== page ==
Scientists have developed an AI tool to analyse how proteins move and interact which is faster and more accurate than humans, according to a study published today in eLife.
The software, which is freely available, dramatically speeds up the study of protein dynamics and makes it accessible to research teams across the world, rather than limited to a few laboratories with specialist expertise.
Proteins are the workhorses of our cells, and their movement controls a vast array of biological processes. Studying the choreography of proteins - how they move around and interact with each other - is an essential part of understanding fundamental biology.
One of the main tools for studying protein motion is called single molecule Förster Resonance Energy Transfer (smFRET).
This works by labelling two or more parts of the molecule with a different fluorescent tag, and when the two tags are in close proximity, the change in fluorescence can be detected by a microscope. In this way, the movement of proteins can be visualised and measured down to the nanometre level.
"Some of the challenges with smFRET include the very large data that are produced, and the steps that researchers need to take to process the images before analysis," explains lead author Johannes Thomsen, who carried out this study as a Research Assistant at the University of Copenhagen, Denmark, and has since graduated with a PhD.
"Machine learning technologies, especially deep neural networks, have significantly improved our ability to understand large datasets without the need for human intervention. We wanted to see whether employing these technologies to smFRET data would allow automated, fast characterisation of protein motions, independently of human experts."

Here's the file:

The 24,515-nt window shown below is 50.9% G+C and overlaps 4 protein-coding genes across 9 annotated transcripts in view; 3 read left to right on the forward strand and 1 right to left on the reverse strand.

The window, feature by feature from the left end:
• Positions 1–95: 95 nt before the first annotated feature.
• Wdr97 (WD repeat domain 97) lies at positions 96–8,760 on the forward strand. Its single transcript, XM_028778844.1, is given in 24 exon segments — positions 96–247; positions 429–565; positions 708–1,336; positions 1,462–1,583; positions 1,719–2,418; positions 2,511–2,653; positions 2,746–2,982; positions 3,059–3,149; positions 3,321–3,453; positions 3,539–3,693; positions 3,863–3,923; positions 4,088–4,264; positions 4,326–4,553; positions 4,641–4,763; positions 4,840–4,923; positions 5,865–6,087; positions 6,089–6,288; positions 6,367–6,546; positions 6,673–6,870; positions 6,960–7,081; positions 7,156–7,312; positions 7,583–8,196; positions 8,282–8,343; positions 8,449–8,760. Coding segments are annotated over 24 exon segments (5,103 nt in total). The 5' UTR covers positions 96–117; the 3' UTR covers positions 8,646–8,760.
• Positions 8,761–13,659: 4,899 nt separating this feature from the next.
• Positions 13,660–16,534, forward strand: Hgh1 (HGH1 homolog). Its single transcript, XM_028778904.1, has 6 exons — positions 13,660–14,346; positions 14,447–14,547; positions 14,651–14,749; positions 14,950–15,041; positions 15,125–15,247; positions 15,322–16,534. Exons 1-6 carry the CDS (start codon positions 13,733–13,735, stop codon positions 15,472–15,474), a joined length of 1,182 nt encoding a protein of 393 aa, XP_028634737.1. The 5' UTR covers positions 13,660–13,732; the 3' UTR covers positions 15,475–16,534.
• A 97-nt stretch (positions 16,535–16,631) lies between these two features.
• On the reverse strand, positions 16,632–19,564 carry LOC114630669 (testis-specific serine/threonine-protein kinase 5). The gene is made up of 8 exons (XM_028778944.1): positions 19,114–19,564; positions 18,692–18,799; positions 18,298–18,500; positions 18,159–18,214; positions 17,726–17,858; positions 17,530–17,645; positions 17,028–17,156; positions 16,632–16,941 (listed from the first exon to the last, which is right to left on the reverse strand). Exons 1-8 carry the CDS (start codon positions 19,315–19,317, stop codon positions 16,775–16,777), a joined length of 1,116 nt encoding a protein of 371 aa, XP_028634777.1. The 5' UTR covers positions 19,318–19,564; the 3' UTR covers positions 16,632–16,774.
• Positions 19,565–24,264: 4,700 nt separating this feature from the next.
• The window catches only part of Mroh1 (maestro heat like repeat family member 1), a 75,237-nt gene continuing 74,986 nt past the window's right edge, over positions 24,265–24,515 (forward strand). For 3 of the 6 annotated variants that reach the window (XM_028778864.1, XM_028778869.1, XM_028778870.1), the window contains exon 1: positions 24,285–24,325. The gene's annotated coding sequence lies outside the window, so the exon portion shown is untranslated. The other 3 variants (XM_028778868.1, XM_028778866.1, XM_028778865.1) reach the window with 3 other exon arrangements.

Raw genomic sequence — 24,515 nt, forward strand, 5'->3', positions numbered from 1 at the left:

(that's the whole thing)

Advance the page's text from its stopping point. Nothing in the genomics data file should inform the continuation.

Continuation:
The team chose to use a type of deep learning called deep neural networks (DNN). Deep learning is a unique branch of machine learning that takes the raw form of the data and looks for patterns with no prior 'knowledge'. It has the advantage of learning useful features from raw data without time-intensive pre-processing, and offers a 'less opinionated' evaluation of the data, compared with the more subjective analysis by humans.
DNN has a further advantage in that it can learn to recognise important aspects of the data and then classify it into groups. Although developing a DNN is a computationally intensive process that can take time, once trained the model can be used easily, and by non-experts, in any computer.
The tool, DeepFRET, imports raw microscope images, locates the two different fluorescence signals, corrects for background noise and, with limited human help, produces a chart showing the motion of the molecules within the sample.
When tested with simulated and real data, its accuracy at detecting meaningful patterns from the data was more than 95%, outperforming human operators and yet only needing 1% of the time. The evaluation time for DeepFRET on a single piece of data (a trace) was around 50 milliseconds, whereas human reviewers spent an average of five seconds per trace.
"We have developed a machine learning method that can automatically, rapidly and reproducibly analyse recordings of the choreography of protein motions, with simple user interface that works on different operating systems," concludes senior author Nikos Hatzakis, Associate Professor at the University of Copenhagen, and Affiliate Associate Professor at the Novo Nordisk Foundation Center for Protein Research, University of Copenhagen.
"The method works equally to or better than existing methods, and requires only minimal contribution by humans. It therefore offers a tool for people with limited expertise, which we hope will contribute to the standardisation and rapid expansion of this field of study."